For example, Search Engine Journal won this featured snippet for “How to remove default search engine in Chrome?”, in part thanks to their keyword-optimized H2:

Screenshot from search for [how to remove default search engine in chrome], Google, October 2021
FeatureSnippetsScreenshot from SearchEngineJournal, October 2021

List Featured Snippets

You can also use header tags to outline different items in a list.

Advertisement

Continue Reading Below

Google can pull from your subheadings to create its own bulleted or numbered list for a featured snippet.

Here’s an example.

Search for [how to relieve migraine fast] and Google creates a list of answers using the H2s from this WebMD article.

Feature SnippetsScreenshot from search for [how to relieve migraine fast], Google, October 2021
FeatureSnippetsScreenshot from WebMD, October 2021

5. Only Use One H1

Let’s dispel a common SEO myth.

Google has said there is no problem with using multiple H1s.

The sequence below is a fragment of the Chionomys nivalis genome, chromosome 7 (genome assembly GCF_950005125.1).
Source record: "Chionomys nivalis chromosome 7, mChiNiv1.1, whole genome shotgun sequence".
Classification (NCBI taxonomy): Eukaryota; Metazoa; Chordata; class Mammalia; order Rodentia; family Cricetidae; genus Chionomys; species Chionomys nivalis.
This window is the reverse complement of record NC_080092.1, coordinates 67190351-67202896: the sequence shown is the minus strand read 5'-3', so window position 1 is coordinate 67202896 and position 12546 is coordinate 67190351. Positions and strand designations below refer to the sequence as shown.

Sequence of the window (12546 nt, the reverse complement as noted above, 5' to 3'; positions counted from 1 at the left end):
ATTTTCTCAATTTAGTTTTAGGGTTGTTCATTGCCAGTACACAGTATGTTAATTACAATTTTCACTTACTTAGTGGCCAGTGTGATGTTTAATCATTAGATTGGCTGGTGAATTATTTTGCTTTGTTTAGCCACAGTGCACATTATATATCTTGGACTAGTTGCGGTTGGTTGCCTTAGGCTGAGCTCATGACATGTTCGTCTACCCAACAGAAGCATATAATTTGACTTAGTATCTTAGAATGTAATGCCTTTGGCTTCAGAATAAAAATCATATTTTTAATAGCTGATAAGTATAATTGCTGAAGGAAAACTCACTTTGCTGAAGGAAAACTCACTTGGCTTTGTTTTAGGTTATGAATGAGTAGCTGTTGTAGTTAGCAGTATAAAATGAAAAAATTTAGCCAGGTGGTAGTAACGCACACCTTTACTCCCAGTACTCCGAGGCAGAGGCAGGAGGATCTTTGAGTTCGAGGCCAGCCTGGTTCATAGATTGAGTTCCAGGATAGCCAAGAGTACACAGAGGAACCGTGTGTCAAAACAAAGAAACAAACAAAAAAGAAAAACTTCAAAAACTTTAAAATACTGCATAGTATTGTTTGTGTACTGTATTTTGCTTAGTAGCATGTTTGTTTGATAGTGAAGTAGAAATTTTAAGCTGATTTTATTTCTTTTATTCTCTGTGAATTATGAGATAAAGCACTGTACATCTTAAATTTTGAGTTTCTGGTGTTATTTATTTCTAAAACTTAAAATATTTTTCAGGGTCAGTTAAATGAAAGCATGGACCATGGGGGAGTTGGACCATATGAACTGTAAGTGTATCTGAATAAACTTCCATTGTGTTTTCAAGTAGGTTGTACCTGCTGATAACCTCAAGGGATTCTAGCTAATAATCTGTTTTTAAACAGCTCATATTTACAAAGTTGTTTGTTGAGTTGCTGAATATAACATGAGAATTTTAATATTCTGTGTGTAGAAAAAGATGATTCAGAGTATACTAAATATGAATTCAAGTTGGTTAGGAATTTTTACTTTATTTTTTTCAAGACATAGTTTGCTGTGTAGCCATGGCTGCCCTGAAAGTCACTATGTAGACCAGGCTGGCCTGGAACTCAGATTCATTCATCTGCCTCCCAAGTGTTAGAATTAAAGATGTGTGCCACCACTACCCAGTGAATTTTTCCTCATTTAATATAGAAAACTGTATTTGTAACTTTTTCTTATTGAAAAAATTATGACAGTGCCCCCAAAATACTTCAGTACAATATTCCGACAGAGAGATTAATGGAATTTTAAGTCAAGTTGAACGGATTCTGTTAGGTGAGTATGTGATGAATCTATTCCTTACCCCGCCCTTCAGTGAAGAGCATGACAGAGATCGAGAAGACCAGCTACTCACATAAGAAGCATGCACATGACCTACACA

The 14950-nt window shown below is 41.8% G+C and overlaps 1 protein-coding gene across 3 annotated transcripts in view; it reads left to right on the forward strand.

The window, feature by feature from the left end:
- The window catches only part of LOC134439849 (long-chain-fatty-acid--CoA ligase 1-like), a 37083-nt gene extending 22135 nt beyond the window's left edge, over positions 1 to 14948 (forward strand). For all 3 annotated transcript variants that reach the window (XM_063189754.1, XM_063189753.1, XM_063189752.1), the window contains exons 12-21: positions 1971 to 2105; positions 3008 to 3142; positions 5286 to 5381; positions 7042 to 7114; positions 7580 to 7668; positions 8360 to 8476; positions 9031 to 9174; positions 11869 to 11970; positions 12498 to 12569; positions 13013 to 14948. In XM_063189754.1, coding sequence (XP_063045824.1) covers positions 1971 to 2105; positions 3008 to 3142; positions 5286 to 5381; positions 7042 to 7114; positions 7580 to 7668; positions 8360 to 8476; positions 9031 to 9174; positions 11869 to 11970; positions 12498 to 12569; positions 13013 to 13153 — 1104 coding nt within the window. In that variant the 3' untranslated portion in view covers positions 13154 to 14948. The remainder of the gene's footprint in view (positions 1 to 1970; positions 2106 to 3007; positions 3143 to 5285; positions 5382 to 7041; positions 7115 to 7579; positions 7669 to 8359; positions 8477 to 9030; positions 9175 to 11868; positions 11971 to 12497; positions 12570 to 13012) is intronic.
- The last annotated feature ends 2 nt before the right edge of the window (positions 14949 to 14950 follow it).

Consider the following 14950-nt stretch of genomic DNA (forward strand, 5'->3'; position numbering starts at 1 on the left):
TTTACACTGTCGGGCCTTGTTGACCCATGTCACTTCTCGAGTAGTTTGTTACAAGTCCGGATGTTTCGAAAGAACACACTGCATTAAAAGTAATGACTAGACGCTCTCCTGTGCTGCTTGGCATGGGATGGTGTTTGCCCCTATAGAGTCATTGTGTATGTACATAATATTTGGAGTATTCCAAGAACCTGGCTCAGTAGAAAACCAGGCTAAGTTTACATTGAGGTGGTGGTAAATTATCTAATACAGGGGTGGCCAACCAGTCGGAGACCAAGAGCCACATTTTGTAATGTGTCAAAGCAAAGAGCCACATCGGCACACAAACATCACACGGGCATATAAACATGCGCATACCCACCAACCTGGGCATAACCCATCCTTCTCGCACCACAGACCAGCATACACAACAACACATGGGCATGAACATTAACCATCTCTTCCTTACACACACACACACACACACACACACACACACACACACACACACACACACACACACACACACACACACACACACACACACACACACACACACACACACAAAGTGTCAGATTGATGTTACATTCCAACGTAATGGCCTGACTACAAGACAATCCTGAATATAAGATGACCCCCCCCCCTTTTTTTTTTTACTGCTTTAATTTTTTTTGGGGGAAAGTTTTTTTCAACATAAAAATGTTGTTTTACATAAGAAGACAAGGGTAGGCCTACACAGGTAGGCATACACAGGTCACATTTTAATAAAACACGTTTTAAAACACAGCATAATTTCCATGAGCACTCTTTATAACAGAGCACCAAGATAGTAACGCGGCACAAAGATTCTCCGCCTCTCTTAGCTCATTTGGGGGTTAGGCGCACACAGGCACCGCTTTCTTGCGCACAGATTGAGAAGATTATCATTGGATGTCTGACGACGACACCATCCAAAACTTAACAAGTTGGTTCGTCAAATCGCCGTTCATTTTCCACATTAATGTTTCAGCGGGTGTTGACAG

Advertisement

Continue Reading Below

However, that doesn’t mean it’s an SEO best practice to use multiple H1s on a page.

Why not?

H1s are big, and they look like titles to readers. Use multiple H1s on your page, and it starts to look a little out of control.

Want to make sure you don’t have any multiple H1s lingering on your site?

Run your domain through a crawler tool like Screaming Frog.

Toggle over to the H1 tab to see at a glance whether you have any pages that are missing H1s entirely or have multiple H1s.

See also  Google December 2020 Core Update Insights

Then click the Filter drop-down menu to export the ones you care about fixing.

Screaming Frog H1sScreenshot from Screaming Frog, October 2021